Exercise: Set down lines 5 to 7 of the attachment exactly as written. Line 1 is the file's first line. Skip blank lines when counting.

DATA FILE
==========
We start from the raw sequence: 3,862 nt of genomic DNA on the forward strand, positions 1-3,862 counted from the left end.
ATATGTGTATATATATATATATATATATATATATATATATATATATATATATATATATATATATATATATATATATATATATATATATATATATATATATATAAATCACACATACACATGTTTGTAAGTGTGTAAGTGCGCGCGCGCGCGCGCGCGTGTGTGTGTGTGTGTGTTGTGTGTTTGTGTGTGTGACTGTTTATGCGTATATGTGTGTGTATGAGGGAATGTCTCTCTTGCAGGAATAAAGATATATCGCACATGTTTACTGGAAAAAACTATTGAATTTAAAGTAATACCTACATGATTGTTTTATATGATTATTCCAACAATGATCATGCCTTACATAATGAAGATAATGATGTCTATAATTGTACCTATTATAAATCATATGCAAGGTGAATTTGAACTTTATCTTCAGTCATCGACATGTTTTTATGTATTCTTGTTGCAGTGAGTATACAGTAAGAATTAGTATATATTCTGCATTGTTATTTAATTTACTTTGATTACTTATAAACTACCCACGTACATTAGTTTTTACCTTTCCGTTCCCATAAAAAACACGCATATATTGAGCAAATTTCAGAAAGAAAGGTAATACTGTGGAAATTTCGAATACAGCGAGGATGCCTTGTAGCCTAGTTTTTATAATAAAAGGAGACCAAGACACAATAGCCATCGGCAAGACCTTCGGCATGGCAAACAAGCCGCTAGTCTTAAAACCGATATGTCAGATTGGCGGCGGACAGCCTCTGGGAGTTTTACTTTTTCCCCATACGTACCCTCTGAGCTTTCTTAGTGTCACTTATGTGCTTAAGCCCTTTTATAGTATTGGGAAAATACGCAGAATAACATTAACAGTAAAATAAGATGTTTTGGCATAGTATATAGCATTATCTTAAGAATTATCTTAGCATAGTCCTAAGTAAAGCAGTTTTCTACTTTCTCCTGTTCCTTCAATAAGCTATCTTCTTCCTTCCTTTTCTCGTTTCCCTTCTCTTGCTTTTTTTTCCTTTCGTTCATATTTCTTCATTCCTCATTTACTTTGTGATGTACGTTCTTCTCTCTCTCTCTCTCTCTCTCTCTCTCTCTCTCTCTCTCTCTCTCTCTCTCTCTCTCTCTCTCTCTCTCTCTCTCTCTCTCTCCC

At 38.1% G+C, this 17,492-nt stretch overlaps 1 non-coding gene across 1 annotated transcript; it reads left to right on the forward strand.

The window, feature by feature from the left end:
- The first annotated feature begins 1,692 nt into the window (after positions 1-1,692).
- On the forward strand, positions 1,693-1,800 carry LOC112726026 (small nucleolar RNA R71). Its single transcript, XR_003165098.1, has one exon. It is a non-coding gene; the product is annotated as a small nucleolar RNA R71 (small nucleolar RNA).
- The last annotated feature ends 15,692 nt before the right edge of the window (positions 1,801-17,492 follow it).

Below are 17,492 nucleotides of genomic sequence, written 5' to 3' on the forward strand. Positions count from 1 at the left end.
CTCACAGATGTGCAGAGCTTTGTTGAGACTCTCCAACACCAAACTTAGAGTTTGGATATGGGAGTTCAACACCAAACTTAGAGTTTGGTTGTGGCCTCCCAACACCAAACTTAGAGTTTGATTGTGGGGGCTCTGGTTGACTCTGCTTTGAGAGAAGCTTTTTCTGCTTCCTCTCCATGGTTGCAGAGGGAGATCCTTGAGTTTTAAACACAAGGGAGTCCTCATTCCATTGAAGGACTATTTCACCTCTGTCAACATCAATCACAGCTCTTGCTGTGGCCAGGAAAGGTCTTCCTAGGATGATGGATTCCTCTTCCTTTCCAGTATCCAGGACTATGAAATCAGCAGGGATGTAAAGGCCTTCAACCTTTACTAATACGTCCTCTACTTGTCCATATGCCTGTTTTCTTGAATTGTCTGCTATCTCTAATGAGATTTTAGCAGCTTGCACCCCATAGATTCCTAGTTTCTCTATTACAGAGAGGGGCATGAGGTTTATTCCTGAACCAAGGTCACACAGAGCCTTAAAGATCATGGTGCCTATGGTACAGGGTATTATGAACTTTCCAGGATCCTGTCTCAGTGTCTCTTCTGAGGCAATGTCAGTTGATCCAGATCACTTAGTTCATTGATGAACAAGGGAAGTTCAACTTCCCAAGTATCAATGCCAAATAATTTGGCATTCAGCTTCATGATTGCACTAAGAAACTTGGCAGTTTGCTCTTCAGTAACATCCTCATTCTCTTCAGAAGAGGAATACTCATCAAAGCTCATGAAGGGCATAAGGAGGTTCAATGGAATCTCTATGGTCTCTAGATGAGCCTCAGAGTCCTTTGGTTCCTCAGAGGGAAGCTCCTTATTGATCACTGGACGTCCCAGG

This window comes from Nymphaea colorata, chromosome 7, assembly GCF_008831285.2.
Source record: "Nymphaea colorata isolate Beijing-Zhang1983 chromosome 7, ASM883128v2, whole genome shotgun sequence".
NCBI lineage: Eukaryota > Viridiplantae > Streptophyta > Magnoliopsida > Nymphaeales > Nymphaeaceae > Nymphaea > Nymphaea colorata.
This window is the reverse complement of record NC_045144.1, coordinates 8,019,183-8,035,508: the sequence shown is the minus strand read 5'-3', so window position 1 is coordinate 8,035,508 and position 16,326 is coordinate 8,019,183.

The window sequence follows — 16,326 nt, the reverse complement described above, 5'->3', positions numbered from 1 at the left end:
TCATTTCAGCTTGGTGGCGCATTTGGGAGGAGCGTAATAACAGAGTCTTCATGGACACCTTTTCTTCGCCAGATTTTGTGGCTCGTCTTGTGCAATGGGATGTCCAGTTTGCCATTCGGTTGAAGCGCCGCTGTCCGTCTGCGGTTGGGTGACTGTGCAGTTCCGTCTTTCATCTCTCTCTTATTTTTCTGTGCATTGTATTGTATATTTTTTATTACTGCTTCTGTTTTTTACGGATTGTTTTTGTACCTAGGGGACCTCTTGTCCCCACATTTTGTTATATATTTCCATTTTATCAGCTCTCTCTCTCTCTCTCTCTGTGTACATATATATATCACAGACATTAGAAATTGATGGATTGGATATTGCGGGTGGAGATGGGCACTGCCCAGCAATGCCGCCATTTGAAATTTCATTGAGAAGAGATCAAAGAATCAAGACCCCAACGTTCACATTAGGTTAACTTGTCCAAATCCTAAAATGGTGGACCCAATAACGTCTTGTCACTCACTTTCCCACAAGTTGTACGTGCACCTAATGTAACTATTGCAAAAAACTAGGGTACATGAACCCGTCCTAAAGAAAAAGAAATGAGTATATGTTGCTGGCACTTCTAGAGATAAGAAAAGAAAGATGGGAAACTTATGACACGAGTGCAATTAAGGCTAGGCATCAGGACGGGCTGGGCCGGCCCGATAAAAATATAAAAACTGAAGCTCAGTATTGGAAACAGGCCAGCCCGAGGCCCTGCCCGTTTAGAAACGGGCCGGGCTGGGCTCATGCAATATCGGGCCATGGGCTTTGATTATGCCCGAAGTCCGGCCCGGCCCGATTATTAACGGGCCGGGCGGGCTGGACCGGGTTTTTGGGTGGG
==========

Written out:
- The first annotated feature begins 1,692 nt into the window (after positions 1-1,692).
- On the forward strand, positions 1,693-1,800 carry LOC112726026 (small nucleolar RNA R71). Its single transcript, XR_003165098.1, has one exon. It is a non-coding gene; the product is annotated as a small nucleolar RNA R71 (small nucleolar RNA).
- The last annotated feature ends 15,692 nt before the right edge of the window (positions 1,801-17,492 follow it).